Even though I have networks of other CPOs with similar problems to talk to, the context is different. You can get answers in some sense, but they’re not always as relevant as you need them to be.

What does your typical day at work look like for you?

There is no typical day in terms of content, but in terms of format, there is.

I generally start my day catching up with my PA who runs my diary (with a diary there can’t be two bosses, so I do what I’m told!).

I tend to have several one on one meetings with stakeholders, team members or suppliers, and one or two meetings with larger groups of people.

I also take some time to prepare and catch up on e-mails and phone calls.

One of the biggest changes over the last few years is how modern video conferencing technologies have made life much easier, eliminating the need for much of the travel I used to do in the past – you can share slides and work on things with people all over the world – a far more efficient and effective way of working. You should always meet face to face initially to establish a relationship but following on from that video conferencing is just fine.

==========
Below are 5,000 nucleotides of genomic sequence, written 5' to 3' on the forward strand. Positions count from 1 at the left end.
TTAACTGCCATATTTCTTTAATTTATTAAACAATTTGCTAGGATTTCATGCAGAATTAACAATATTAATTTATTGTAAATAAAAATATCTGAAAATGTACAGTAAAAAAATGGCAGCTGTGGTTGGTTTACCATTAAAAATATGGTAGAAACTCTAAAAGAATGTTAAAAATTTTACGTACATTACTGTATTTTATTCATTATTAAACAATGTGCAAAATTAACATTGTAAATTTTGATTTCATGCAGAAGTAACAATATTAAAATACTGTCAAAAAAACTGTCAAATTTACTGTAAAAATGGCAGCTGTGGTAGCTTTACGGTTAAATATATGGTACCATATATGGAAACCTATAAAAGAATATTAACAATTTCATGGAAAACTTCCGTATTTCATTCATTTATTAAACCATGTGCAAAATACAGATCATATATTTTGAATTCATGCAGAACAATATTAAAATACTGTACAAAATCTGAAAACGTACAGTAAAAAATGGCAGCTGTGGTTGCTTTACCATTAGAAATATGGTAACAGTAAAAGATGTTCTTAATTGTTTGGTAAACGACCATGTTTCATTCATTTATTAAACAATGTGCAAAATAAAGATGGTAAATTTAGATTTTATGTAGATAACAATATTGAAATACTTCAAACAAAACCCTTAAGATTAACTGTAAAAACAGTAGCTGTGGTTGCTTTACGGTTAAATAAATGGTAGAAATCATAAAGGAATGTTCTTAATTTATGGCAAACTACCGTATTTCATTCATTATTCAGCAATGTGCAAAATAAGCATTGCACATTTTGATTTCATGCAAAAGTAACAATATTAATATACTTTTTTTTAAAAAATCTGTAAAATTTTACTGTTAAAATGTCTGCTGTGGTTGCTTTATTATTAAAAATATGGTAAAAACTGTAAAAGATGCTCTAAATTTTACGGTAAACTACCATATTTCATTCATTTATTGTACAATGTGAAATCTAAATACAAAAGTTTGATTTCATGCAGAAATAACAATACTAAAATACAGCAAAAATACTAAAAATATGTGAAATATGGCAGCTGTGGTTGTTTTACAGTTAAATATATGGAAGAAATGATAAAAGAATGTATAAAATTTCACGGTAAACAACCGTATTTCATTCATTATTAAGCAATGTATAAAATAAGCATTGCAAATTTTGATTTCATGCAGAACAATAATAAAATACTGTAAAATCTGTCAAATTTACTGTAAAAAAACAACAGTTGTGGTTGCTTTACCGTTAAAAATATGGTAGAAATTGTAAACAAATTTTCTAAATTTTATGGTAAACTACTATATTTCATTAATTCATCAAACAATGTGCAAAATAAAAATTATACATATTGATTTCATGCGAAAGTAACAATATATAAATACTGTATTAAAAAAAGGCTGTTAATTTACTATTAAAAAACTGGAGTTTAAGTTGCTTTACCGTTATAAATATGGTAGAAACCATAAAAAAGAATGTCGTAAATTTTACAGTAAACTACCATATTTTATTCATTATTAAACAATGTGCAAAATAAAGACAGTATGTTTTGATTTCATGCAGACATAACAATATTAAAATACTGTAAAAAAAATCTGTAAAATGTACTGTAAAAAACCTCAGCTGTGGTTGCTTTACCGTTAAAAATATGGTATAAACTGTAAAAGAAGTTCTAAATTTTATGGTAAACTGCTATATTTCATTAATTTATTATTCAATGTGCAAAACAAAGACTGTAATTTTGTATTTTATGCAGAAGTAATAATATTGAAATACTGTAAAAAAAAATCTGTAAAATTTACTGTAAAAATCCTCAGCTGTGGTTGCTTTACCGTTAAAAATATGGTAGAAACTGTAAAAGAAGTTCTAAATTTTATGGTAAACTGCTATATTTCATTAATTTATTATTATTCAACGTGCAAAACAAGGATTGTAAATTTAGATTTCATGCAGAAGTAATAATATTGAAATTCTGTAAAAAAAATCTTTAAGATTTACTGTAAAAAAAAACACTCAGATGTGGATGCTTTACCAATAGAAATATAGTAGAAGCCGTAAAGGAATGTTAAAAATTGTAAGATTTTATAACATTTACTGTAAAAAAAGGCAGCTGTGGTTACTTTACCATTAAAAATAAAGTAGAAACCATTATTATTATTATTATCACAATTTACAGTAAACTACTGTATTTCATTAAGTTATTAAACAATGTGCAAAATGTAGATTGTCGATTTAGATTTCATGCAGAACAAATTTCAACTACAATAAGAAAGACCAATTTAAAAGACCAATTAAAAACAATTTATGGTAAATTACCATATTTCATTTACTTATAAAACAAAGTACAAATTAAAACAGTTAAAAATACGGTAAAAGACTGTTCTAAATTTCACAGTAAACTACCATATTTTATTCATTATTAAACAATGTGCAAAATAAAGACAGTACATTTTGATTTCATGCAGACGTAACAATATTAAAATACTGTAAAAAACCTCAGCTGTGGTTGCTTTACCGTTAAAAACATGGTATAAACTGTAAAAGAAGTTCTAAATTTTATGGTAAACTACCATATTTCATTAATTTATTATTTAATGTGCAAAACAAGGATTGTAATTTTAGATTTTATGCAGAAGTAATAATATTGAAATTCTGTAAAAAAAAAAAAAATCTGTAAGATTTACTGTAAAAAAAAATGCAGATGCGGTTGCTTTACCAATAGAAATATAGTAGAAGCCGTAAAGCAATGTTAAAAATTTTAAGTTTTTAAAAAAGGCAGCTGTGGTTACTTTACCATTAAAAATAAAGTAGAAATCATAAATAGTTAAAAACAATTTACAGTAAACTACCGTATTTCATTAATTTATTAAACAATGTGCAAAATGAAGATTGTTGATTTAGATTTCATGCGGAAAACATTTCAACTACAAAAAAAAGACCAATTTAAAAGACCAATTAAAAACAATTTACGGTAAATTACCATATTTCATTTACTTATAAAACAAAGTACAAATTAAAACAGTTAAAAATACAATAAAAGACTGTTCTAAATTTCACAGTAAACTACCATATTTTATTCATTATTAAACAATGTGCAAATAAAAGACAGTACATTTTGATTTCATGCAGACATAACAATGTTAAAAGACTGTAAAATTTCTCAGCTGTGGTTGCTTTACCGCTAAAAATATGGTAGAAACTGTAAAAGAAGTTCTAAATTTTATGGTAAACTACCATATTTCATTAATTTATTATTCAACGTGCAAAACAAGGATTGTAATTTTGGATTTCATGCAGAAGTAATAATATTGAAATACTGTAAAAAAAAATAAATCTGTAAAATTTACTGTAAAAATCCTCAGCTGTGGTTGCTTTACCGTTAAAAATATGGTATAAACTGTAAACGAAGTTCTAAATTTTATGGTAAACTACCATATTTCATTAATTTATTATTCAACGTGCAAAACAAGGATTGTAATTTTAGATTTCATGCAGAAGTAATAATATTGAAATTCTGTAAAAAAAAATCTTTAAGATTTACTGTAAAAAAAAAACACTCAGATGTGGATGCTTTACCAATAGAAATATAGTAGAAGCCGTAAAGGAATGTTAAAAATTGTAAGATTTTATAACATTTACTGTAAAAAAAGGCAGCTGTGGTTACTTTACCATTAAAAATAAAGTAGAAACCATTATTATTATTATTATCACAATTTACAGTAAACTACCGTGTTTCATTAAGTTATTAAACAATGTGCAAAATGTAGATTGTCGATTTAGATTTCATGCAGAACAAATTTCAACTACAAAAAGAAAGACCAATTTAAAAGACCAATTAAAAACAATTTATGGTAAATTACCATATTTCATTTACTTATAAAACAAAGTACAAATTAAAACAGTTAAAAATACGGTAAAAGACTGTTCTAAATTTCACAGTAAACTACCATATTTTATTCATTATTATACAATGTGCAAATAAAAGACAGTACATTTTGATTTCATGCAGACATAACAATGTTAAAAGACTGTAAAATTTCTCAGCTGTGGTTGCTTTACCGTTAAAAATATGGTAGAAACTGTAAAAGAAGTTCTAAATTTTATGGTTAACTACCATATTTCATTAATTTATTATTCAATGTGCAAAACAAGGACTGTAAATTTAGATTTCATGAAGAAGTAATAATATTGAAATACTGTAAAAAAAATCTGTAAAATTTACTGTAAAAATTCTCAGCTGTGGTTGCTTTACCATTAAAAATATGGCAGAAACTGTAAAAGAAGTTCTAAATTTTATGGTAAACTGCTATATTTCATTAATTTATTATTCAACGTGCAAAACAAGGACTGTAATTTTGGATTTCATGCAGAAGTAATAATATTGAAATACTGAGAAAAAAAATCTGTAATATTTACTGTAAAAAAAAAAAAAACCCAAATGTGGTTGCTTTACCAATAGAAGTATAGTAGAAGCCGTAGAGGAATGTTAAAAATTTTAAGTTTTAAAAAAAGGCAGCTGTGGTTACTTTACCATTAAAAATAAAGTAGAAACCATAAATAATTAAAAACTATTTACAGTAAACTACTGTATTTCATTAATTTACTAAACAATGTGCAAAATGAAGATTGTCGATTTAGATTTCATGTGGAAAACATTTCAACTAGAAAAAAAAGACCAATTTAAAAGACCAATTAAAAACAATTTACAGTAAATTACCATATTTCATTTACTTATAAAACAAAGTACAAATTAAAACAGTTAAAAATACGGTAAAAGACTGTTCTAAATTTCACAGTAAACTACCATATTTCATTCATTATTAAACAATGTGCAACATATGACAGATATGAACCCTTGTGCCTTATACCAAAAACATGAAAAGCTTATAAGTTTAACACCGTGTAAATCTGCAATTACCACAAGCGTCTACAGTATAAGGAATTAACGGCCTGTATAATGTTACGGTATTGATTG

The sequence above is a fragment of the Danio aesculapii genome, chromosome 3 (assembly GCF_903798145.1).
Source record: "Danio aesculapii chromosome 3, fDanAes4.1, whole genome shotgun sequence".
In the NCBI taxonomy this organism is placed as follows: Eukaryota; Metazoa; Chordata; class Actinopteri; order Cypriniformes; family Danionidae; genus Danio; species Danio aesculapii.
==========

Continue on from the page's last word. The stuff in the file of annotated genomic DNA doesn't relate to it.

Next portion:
What trends have you observed within procurement recently?

My reflection over the last 20 years is that themes in procurement are constant. We’ve always needed to make savings, we’ve always tried to go beyond savings, and every now and then an external matter comes up that we need to react to – be it a financial crisis that affects suppliers or new legislation.

Right now, for example, we’re reacting to GDPR. These ‘topics of the year’ will always come up, but the themes remain the same.